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Mercado says that changed the murderer's mind. "Somehow he escaped from jail. He returned back to the L.A. area. He turned himself in. He said he didn't like the prison over there. He said he really was a U.S. citizen. So they prosecuted him over here in West Covina and sentenced him to 44 years to life in state prison."

But usually it's a long formal process. "First, after arriving at the airport and checking into a hotel, we'll meet with the chief federal prosecutor in that state," says Mercado, "and he will assign a federal attorney to take up the [issue] with us. In each case we will take down an English file and a Spanish file. We'll have four copies of each required by their legal system. We will sit there, and the attorney will go over it, review the case, review any questions. They're required by law to deal with it. Mexican federal penal code, article 4, gives authorization [for us to] file these cases."

The problem is, U.S. prosecutors must file their warrants through Mexico's federal police, even though it is the state judicial police whose job it is to chase felons. To get around this, Mercado often pays a discreet visit to the state police to let them know who he's looking for, after handing over his files to the federal authorities.

But the biggest problem is the neighbors' differing legal systems themselves. While the U.S. system is based on English common law, the Mexican law derives from Napoleonic and Roman law.

According to Juan Jose Briones, the result is that criminal procedures are completely different in California than in Mexico. Briones, a close colleague of Mercado's, is international case coordinator for the San Diego County DA's office. "In Mexico, the prosecutors are also the investigators, with the assistance of the [state] judicial police. Whereas in the U.S., the prosecutors have nothing to do with the investigation itself. The police departments do the investigation, and the prosecutors do the prosecution.

"In Mexico the prosecutors do both. They investigate and they prosecute. Because of historic reasons, they are doing away with the police investigation and getting the prosecutors involved more in the investigation."

This apparent lack of trust among Mexican authorities for their police is now affecting the evidence that Mercado and Briones take to Mexico. "Until recently the elements in a Mexican investigation were basically the same as in a U.S. investigation: we would give them police reports, witness statements, autopsy reports, death certificate, and we got convictions.

"But recently some Mexican judges are releasing persons who are already in custody, because they say the [American police] reports constitute [only] hearsay. They say, 'We need you to go and interview the witnesses again, have [witnesses] give a statement directly, instead of through a [police] officer, and have them sign at the end of their statement, as we do in Mexico.' "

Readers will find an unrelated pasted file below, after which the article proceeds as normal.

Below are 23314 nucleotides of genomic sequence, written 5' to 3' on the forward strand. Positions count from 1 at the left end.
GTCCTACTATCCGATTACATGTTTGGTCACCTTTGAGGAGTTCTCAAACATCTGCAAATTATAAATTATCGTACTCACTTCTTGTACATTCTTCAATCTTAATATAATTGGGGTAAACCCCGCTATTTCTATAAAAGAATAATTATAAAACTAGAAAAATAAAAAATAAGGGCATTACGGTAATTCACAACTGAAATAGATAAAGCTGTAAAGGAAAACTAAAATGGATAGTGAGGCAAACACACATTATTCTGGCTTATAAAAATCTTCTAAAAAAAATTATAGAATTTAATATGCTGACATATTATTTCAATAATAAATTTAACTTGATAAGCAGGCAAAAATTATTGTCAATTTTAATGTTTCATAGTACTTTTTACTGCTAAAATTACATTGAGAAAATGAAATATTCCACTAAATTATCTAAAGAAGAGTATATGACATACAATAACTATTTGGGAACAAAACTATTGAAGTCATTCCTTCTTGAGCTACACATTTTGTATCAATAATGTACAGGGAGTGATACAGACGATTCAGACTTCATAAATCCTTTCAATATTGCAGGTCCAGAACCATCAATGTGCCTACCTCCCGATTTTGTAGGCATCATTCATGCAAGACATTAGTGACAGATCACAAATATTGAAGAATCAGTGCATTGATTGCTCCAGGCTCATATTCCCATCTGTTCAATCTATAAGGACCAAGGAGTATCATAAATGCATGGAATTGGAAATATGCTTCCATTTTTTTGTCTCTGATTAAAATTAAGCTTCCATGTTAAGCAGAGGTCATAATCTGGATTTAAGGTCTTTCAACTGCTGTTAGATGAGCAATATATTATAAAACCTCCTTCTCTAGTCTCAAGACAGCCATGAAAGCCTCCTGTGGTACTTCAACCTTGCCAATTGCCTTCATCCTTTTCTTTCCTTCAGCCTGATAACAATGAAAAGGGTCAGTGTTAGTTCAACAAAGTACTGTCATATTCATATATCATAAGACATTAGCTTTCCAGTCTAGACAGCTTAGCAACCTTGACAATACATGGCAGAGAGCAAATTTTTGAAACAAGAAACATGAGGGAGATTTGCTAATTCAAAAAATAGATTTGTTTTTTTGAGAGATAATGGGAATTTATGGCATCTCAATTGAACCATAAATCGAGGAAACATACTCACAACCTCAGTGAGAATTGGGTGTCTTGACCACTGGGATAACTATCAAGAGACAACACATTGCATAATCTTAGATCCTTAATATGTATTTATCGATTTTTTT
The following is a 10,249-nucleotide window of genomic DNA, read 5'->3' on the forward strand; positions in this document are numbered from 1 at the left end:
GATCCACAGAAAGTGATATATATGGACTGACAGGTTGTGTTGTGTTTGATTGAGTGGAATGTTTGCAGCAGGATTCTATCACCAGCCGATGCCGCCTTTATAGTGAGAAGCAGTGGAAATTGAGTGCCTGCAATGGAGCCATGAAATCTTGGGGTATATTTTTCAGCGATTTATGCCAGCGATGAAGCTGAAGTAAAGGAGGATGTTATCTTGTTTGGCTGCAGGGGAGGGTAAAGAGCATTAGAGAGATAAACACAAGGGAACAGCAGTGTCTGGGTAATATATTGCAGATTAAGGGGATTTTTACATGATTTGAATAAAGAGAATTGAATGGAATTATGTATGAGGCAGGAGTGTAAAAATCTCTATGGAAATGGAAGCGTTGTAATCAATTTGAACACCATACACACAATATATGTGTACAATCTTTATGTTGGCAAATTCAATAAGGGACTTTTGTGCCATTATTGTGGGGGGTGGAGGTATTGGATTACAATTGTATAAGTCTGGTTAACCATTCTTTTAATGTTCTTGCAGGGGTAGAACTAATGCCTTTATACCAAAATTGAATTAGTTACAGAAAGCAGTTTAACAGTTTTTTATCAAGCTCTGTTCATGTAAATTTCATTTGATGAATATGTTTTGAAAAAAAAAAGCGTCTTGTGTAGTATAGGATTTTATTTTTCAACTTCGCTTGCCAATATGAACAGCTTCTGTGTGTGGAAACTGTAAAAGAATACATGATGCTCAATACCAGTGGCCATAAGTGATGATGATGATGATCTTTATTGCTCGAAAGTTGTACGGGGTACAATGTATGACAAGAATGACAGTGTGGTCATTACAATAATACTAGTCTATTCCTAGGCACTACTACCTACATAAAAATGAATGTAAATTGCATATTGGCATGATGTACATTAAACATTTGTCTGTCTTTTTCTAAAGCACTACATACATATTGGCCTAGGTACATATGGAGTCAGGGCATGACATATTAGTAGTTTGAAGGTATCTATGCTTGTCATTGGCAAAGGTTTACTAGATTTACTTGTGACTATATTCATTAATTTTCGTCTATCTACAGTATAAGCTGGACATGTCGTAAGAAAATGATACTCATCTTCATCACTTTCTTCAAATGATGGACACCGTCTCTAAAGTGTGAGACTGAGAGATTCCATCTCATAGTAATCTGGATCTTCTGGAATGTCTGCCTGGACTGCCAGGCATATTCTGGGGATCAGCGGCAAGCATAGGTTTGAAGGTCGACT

"I think the reason behind it is that they do not have a [live, jury] trial in which the witnesses will have an opportunity to say the same thing again. So they want to get it 'straight from the horse's mouth' the first time, and with his signature because that way you can say, 'You read this and you signed it.'"

But Briones says he and Mercado do not accept Mexico's dismissal of U.S. police reports. "We feel that the [Mexican] judges are wrong, and we can prove that they're wrong. In international law, you cannot request a country to apply your laws [to its investigation]. How would we like it if Japan gave us the Japanese code and said, 'Do your investigations this way'?"


"Listen, sir. You do whatever you want, but I'm advising you: don't file the case the way it is. Don't do it."

Enrique Mercado is talking to his other big problem. A renegade police department somewhere in California that wants to go chase their felon in Mexico independently.

"I won't give you that particular police department's name," Mercado says to me. "I think they've learned their lesson, but apparently they sent two detectives who went and met with some Mexicans in Mexico City. They sent me the case to review it and have it translated. But when I looked at it I said, 'No, this is not acceptable. The case you bring to us to file in Mexico has to be prosecutable here. We're not going to file cases [over there] just so you can close them [here].' They do that! But this PD filed it anyway. And, naturally, the Mexicans kicked it back to them. They still have it."

What does get results in Mexico, say Briones and Mercado, is attitude. "We always try not to be pushy, not to be seen as coming down to tell Mexican authorities what to do. Because they do resent that," says Briones.

"We go all over," says Mercado. "Oaxaca. Jalisco. Veracruz. But we don't say, 'Here's the case, we want you to do this...' No. 'We request your assistance....' It's the way you present yourself. We go with respect, because it is their laws, their country."

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